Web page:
Designer Kate Spade Dies at 55

Businesswoman’s Death Highlights Mental Health Risks for Women

WASHINGTON, D.C., UNITED STATES, June 5, 2018 / -- Kate Spade, American fashion designer and businesswoman, died today at the age of 55 from a reported suicide. We urge the press to take note that research shows responsible reporting can help save the lives of others with mental health conditions. 28 women die by suicide every day in the US and over 10,200 women take their own lives each year (CDC, 2017). For middle-aged women, suicide remains among the top 10 leading causes of death.

While the suicide rate is rising consistently across demographic groups, risk peaks for women in middle age. There was a 127.67% increase in suicide deaths of women aged 45-64 between 1999 and 2016 (CDC, 2017). According to the CDC, 4,253 women from this age group died from suicide in 2016.

"Women of any socio-demographic group can die by suicide. People who are suicidal often find it difficult to see past their successes, their families or anything but their current struggle,” says Julie Cerel, PhD, President of the American Association of Suicidology.

Many of Spade’s fans may question why someone so successful might die by suicide. While each suicide is unique to the individual, it is important to recognize warning signs of suicide in those around us. In the case of women in middle age, some of these warning signs might manifest as financial, professional, and relationship difficulties, as well as social isolation and increased substance use. If you or someone you know have had thoughts of suicide, please use the resources below or seek professional help.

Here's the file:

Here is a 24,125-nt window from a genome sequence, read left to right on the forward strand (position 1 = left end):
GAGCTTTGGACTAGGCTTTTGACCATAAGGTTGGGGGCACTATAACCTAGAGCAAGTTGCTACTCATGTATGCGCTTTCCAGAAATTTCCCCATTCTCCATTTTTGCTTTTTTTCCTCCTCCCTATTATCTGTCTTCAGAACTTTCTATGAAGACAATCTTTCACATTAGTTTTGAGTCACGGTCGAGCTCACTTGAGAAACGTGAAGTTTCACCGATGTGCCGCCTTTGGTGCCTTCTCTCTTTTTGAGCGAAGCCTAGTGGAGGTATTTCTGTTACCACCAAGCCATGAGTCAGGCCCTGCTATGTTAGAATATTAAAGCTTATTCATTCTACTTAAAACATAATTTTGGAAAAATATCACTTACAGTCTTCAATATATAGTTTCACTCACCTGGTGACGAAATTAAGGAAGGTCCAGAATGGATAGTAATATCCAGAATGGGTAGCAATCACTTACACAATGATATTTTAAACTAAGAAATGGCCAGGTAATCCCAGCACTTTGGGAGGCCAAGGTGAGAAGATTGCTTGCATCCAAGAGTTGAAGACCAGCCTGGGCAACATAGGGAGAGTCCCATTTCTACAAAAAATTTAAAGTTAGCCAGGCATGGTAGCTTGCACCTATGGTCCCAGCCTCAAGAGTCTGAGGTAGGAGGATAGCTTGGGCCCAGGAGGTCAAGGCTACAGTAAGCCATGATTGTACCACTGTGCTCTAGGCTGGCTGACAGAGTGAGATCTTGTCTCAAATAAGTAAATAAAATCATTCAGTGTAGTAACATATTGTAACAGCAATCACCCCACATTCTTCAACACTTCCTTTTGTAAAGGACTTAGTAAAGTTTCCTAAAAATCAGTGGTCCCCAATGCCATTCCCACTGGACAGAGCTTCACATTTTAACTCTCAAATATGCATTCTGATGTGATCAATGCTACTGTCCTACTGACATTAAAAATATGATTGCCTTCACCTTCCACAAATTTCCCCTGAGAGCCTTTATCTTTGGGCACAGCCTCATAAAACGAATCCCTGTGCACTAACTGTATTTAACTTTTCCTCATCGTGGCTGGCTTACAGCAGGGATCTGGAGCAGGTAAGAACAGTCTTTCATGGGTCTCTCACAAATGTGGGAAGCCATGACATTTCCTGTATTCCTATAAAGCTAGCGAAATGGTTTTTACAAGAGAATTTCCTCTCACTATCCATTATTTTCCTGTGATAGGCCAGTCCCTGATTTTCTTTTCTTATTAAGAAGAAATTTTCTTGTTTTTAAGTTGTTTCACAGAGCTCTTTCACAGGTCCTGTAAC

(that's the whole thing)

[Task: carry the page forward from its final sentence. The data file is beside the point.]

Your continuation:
Subject Matter Experts for Media Contact:
April Foreman, PhD -
Julie Cerel, PhD -

Resources available for support:
National Suicide Prevention Lifeline - 800-273-8255
Crisis Text Line - Text START to 741 741
TREVOR Project - 866-488-7386
Trans Lifeline - 877-565-8860


For the media: We urge members of the media to share suicide prevention resources in all of their reports. Responsible reporting on suicide and the inclusion of stories of hope and resilience can prevent more suicides. You can find more information on safe messaging around suicide here -

About AAS: Founded in 1968 by Edwin S. Shneidman, PhD, AAS promotes suicide as a research discipline, public awareness programs, public education and training for professionals and volunteers. The membership of AAS includes mental health and public health professionals, researchers, suicide prevention and crisis intervention centers, school districts, crisis center volunteers, survivors of suicide loss, attempt survivors, and a variety of lay persons who have in interest in suicide prevention. You can learn more about AAS at

Colleen Creighton
American Association of Suicidology
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